It is common for individuals to have a change of heart regarding decisions made when transitioning to retirement. It might be the fact that you are not ready for early retirement, you were overconfident that you could retire, you desire to reenter the workforce, or you prefer to delay receiving retirement until full retirement age. This article will navigate the process of how to reverse course on when social security payments commence.
How to withdraw a previously filed Social Security retirement application
Once you are entitled to retirement benefits, you will generally have a period of 12 months to withdraw your application. Please keep in mind that this request can only be carried out once, and you must request in writing to formally withdraw the application. In addition, any benefits that might have already been received will need to be returned to the Social Security Administration (SSA). Those benefits to be returned include money withheld for Medicare premiums, benefits received by family members and money withheld for voluntary tax withholdings. The process starts with filing Form SSA-521, Request for Withdrawal of Application, with a local Social Security Office. The SSA will then notify the individual when they have made a decision regarding your request; and if such request was granted, they will instruct the individual to pay back any identified money previously received. If the individual has a change of heart and wants to rescind a granted request for withdrawal of application, they will have 60 days to cancel the approval.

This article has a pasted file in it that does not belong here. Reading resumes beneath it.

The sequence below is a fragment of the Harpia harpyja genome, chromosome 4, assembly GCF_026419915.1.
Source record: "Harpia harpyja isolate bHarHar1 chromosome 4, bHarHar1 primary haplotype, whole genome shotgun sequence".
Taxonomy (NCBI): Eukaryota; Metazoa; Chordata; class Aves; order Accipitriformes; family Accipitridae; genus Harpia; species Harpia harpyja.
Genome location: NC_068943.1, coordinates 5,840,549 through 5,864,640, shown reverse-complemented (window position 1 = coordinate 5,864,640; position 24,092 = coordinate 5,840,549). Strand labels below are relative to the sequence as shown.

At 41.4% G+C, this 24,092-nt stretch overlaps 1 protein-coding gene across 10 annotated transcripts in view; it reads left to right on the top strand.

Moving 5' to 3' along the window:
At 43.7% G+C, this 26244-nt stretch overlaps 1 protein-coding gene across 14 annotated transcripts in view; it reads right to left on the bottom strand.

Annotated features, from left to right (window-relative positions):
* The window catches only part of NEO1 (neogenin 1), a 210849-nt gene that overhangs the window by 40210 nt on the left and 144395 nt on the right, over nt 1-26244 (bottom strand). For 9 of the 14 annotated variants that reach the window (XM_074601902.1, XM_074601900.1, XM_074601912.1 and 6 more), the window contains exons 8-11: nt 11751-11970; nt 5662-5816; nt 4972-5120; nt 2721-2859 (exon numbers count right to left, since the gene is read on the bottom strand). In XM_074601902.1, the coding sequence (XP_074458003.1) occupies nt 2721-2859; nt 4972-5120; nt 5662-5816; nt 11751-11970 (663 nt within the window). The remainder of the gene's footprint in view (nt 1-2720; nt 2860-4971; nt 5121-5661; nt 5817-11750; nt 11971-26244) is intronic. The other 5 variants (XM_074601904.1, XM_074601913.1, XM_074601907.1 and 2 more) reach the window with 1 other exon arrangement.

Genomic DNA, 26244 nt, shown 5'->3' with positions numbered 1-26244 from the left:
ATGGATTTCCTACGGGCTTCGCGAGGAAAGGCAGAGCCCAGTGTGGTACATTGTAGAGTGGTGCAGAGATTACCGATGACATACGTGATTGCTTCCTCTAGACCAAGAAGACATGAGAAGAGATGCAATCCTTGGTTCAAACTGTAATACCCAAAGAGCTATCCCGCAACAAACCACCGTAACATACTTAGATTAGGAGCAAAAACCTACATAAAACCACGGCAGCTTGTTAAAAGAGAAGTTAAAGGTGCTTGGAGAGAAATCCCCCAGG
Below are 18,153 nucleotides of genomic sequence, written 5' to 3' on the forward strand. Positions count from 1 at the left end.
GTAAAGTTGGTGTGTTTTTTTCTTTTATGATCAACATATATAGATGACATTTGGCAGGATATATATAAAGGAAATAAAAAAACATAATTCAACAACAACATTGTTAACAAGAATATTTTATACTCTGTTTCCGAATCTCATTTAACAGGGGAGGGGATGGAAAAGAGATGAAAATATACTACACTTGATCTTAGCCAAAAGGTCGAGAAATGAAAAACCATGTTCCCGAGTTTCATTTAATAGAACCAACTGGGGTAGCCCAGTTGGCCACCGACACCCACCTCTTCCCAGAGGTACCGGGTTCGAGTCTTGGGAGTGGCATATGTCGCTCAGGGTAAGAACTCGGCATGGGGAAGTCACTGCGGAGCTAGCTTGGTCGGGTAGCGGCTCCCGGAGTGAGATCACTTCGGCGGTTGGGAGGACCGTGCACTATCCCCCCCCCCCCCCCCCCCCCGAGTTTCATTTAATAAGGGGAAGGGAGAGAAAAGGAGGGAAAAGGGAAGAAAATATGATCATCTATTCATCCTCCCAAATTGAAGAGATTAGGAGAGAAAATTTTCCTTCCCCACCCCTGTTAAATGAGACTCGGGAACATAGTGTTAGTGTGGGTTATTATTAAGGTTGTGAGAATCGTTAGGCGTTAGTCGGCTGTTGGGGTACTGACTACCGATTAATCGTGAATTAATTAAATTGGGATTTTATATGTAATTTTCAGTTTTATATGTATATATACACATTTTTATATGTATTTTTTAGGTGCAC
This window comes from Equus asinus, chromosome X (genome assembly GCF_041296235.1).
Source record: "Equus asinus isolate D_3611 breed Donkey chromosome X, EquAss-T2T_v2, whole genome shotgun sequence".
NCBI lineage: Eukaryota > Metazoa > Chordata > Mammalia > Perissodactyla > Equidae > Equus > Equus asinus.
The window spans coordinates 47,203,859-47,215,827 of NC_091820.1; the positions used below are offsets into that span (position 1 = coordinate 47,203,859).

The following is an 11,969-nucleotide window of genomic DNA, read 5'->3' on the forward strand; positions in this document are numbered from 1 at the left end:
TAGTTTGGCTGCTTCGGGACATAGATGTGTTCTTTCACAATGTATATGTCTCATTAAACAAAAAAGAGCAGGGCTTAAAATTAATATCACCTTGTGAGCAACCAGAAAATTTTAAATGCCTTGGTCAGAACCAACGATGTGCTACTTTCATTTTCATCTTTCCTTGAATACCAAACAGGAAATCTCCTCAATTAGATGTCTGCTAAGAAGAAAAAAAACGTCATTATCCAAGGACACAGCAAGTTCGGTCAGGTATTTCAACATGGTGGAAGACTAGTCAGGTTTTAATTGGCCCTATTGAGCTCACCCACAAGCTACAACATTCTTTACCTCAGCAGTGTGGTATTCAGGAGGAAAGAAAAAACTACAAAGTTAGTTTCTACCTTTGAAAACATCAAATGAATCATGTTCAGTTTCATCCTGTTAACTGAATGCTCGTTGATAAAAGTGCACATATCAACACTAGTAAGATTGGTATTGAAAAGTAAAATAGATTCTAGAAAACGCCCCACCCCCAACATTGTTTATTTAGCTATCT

What happens if your request for withdrawal is denied by the SSA, or you have passed the 12-month submission requirement?
Another option exists if you have reached full retirement age but are not yet 70 years old, you can request that the SSA suspend your retirement benefits. By suspending your benefits, you will earn delayed retirement credits for each month your benefits are suspended; thereby increasing your benefit payments when retirement benefits resume. Benefits will resume automatically when you reach the age of 70, or when a formal request is made for payments to resume. The effective date of voluntary suspension of benefits will not occur any earlier than the month after the suspension request. When the benefits are suspended, the individual must pay the Medicare Part B premiums directly if enrolled in such coverage. Note that late payment of Medicare Part B premiums could result in loss of coverage. Lastly, those who suspend retirement benefits will also suspend Supplemental Security Income (SSI) benefits, making the individual ineligible for SSI.
Part II of this Social Security Benefits article will appear in a future issue of our newsletter. Click here to sign up to receive future issues of our quarterly newsletter.
For more information on this topic, contact Joseph Becht, CPA, CGMA, Senior Manager, Tronconi Segarra & Associates LLP at 716.633.1373 or email@example.com.